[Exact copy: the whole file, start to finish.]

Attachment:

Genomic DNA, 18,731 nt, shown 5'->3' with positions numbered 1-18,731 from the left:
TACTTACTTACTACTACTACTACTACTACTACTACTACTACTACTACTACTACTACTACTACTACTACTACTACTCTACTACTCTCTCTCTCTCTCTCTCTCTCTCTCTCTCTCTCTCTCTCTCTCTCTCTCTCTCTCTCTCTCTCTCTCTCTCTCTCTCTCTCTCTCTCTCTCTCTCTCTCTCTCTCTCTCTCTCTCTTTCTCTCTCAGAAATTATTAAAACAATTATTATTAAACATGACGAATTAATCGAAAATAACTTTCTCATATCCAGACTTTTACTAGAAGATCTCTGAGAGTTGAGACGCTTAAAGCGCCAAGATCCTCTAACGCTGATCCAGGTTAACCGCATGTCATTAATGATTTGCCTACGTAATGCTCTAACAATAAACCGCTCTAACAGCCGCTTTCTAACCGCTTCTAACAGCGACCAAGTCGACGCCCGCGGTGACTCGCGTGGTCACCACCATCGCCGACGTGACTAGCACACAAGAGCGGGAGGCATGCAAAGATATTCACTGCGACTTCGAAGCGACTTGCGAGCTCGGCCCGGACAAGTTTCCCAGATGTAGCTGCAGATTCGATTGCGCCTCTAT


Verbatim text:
Genomic DNA, 18,731 nt, shown 5'->3' with positions numbered 1-18,731 from the left:
TACTTACTTACTACTACTACTACTACTACTACTACTACTACTACTACTACTACTACTACTACTACTACTACTACTCTACTACTCTCTCTCTCTCTCTCTCTCTCTCTCTCTCTCTCTCTCTCTCTCTCTCTCTCTCTCTCTCTCTCTCTCTCTCTCTCTCTCTCTCTCTCTCTCTCTCTCTCTCTCTCTCTCTCTCTCTTTCTCTCTCAGAAATTATTAAAACAATTATTATTAAACATGACGAATTAATCGAAAATAACTTTCTCATATCCAGACTTTTACTAGAAGATCTCTGAGAGTTGAGACGCTTAAAGCGCCAAGATCCTCTAACGCTGATCCAGGTTAACCGCATGTCATTAATGATTTGCCTACGTAATGCTCTAACAATAAACCGCTCTAACAGCCGCTTTCTAACCGCTTCTAACAGCGACCAAGTCGACGCCCGCGGTGACTCGCGTGGTCACCACCATCGCCGACGTGACTAGCACACAAGAGCGGGAGGCATGCAAAGATATTCACTGCGACTTCGAAGCGACTTGCGAGCTCGGCCCGGACAAGTTTCCCAGATGTAGCTGCAGATTCGATTGCGCCTCTAT